Venice: FlightHub and JustFly’s Take on the Floating City
Venice, the Italian city known for defying the rules of architecture, is sinking. The coastal city is renowned for its charm, scenic views and gondola rides. Its unique nature attracts millions of visitors yearly, but also makes it susceptible to flooding. Venice was recently breached by what locals call “acqua alta (high water),” causing water levels to rise by up to 2 meters.
Rising Sea Levels:
Rising water levels have plagued Venice for nearly 600 years. As time progresses, the water becomes more difficult to manage. 2 key factors cause global sea levels to rise: thermal expansion and melting ice, more specifically, glaciers and ice sheets.
Global temperatures are rising. Heat causes ocean water to expand. With large bodies of ice melting into the oceans, sea levels are rising fast. Venice and the Adriatic Sea are no exception.
What exactly is subsidence? It’s the progressive process of submergence of a surface of land. Simply put, it’s when land sinks. Venice has been in an uphill battle against subsidence for longer than many people can remember. Like other cities built on river deltas, the sediment below the surface becomes more compact as time passes.
In most cases, new matter flows in, leaving new sediment deposits and regulating subsidence. However, rivers that once flowed into the Venetian lagoon were rerouted. In other words, Venice is sinking lower with no naturally occurring deposits to reverse the process.
Time Is Ticking:
A 2017 report on sea level change by the Quarternary International detailed how the Mediterranean may be affected. What it revealed raised some concerns. Much of Italy’s western coast and regions near the north Adriatic Sea are at risk of being submerged in roughly 80 years.
In fact, scientists predict sea levels will rise by nearly 5 feet by the year 2100. The solution is evident but difficult to attain—deter global warming. Many solutions have been proposed, the most notable is the MOSE project.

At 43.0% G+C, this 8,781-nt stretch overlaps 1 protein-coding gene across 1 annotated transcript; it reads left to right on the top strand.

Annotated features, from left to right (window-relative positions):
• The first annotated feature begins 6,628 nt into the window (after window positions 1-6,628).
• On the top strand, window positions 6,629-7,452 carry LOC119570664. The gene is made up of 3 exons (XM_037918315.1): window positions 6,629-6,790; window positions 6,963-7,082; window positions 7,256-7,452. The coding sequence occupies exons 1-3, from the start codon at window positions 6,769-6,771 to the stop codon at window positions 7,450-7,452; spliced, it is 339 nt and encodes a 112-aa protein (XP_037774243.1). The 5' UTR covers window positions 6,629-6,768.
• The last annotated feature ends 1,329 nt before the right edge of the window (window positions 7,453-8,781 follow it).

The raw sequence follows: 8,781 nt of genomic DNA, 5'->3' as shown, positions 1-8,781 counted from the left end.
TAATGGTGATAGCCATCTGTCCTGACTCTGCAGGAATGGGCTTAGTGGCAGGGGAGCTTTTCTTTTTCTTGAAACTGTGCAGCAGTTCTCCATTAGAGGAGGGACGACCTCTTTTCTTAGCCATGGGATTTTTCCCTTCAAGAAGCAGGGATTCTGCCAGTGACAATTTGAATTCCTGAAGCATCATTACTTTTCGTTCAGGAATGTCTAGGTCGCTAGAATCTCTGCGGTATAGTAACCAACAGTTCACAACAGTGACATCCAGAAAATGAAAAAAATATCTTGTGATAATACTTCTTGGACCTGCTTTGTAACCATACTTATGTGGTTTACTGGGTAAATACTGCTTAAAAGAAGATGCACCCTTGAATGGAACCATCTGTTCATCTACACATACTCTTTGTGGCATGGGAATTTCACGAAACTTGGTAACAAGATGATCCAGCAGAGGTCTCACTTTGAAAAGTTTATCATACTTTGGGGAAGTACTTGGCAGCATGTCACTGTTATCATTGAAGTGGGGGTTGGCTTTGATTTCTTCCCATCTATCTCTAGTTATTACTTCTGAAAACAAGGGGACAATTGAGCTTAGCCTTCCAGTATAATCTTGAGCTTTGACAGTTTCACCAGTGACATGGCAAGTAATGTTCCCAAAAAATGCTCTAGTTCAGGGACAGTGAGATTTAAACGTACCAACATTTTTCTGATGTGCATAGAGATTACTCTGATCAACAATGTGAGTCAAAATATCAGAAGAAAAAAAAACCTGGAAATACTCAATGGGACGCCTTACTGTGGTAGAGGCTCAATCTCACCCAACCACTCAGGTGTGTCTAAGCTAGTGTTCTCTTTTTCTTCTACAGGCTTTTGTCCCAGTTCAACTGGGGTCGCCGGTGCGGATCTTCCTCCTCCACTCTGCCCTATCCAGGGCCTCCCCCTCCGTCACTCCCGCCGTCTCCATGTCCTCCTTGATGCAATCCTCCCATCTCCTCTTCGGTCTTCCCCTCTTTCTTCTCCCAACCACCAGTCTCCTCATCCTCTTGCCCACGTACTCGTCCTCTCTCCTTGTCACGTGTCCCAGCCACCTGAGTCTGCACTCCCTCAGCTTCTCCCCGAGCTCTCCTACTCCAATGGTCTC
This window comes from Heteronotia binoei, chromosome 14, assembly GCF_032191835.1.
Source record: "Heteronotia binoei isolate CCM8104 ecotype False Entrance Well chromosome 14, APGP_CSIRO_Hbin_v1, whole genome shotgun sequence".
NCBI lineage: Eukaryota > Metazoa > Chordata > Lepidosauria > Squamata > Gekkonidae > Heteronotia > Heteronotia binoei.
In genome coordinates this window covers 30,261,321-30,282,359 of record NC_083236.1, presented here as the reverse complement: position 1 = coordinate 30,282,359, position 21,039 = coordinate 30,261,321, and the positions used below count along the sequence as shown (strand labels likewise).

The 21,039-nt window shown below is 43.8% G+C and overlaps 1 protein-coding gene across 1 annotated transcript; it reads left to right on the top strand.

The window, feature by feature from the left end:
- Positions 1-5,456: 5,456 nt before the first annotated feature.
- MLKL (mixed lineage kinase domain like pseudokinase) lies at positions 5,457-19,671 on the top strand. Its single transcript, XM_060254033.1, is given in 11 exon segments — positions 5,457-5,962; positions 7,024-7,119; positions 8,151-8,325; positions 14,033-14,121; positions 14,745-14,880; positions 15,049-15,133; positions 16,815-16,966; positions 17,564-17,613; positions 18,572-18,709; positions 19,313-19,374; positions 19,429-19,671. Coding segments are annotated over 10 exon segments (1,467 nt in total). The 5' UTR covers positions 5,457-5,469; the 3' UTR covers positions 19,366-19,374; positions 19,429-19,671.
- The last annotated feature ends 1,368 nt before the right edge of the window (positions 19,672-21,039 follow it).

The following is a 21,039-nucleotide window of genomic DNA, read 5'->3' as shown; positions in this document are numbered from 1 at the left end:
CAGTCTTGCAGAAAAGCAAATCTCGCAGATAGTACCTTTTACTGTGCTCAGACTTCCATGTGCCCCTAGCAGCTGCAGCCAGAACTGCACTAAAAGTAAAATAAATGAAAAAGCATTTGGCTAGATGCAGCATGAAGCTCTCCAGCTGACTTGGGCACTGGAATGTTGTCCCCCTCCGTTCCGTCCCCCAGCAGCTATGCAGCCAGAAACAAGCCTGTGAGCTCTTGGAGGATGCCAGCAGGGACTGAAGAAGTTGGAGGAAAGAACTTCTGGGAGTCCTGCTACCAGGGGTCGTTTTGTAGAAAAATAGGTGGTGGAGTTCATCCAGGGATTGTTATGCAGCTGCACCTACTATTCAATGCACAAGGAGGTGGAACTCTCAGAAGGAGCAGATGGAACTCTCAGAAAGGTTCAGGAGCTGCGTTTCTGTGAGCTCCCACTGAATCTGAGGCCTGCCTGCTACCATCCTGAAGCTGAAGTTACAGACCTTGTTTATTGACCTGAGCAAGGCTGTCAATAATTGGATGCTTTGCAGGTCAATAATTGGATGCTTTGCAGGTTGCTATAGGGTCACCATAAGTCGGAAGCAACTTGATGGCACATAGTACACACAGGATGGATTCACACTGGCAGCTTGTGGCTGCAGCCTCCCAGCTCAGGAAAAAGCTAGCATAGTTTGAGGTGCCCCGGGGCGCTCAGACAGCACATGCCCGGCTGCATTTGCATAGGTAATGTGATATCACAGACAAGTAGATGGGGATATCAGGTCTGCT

The MOSE Project:
MOSE stands for MOdulo Sperimentale Elettromeccanico (Experimental Electromechanical Module). The goal of the project is simple: stop Venice from submerging. If the MOSE project comes to fruition, it will be one of the most impressive civil engineering feats the world over.
The idea is that a series of strategically located inflatable gates could be programmed to rise based on the height of incoming tides. Already 35 years in the making, the MOSE project has experienced its fair share of hurdles. The final cost has skyrocketed into the billions.
There is also growing concern that it may lead to increased pollution in the area. Currently, the project is at a standstill, with experts projecting it’s completion by the end of 2021.
Despite Venice’s current troubles, tourists still visit in record numbers. Some think of being in the City of Canals while it floods as a beautiful and unique experience. “For those who have never visited Venice before, there is so much to see there,” says FlightHub and JustFly’s Matt Keezer. “Tourists should not be deterred from exploring Venice as part of their Italian vacation, while of course respecting any measures put in place to help the current situation.”